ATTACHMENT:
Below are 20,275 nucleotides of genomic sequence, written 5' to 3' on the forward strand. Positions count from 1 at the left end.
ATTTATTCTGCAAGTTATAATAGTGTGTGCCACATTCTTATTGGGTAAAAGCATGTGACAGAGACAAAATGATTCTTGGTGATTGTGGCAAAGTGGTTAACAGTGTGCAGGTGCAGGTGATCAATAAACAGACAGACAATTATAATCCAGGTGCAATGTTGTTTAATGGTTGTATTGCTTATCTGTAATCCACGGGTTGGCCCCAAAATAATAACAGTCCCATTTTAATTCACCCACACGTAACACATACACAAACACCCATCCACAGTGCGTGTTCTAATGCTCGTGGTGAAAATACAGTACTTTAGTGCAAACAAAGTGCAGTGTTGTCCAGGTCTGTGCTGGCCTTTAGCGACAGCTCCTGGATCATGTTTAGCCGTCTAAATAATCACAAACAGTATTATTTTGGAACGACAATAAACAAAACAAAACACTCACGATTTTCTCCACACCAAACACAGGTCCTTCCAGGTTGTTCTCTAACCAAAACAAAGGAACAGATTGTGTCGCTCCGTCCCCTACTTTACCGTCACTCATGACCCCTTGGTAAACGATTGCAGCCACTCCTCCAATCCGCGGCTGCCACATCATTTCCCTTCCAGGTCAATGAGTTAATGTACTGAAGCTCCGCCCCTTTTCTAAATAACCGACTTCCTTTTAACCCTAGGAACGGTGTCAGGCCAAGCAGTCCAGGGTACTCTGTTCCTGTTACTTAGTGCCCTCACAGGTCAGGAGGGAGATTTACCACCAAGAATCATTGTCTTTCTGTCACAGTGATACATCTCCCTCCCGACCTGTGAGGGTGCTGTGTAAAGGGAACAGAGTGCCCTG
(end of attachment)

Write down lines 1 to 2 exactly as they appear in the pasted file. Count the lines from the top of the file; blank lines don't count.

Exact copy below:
Below are 20,275 nucleotides of genomic sequence, written 5' to 3' on the forward strand. Positions count from 1 at the left end.
ATTTATTCTGCAAGTTATAATAGTGTGTGCCACATTCTTATTGGGTAAAAGCATGTGACAGAGACAAAATGATTCTTGGTGATTGTGGCAAAGTGGTTAACAGTGTGCAGGTGCAGGTGATCAATAAACAGACAGACAATTATAATCCAGGTGCAATGTTGTTTAATGGTTGTATTGCTTATCTGTAATCCACGGGTTGGCCCCAAAATAATAACAGTCCCATTTTAATTCACCCACACGTAACACATACACAAACACCCATCCACAGTGCGTGTTCTAATGCTCGTGGTGAAAATACAGTACTTTAGTGCAAACAAAGTGCAGTGTTGTCCAGGTCTGTGCTGGCCTTTAGCGACAGCTCCTGGATCATGTTTAGCCGTCTAAATAATCACAAACAGTATTATTTTGGAACGACAATAAACAAAACAAAACACTCACGATTTTCTCCACACCAAACACAGGTCCTTCCAGGTTGTTCTCTAACCAAAACAAAGGAACAGATTGTGTCGCTCCGTCCCCTACTTTACCGTCACTCATGACCCCTTGGTAAACGATTGCAGCCACTCCTCCAATCCGCGGCTGCCACATCATTTCCCTTCCAGGTCAATGAGTTAATGTACTGAAGCTCCGCCCCTTTTCTAAATAACCGACTTCCTTTTAACCCTAGGAACGGTGTCAGGCCAAGCAGTCCAGGGTACTCTGTTCCTGTTACTTAGTGCCCTCACAGGTCAGGAGGGAGATTTACCACCAAGAATCATTGTCTTTCTGTCACAGTGATACATCTCCCTCCCGACCTGTGAGGGTGCTGTGTAAAGGGAACAGAGTGCCCTG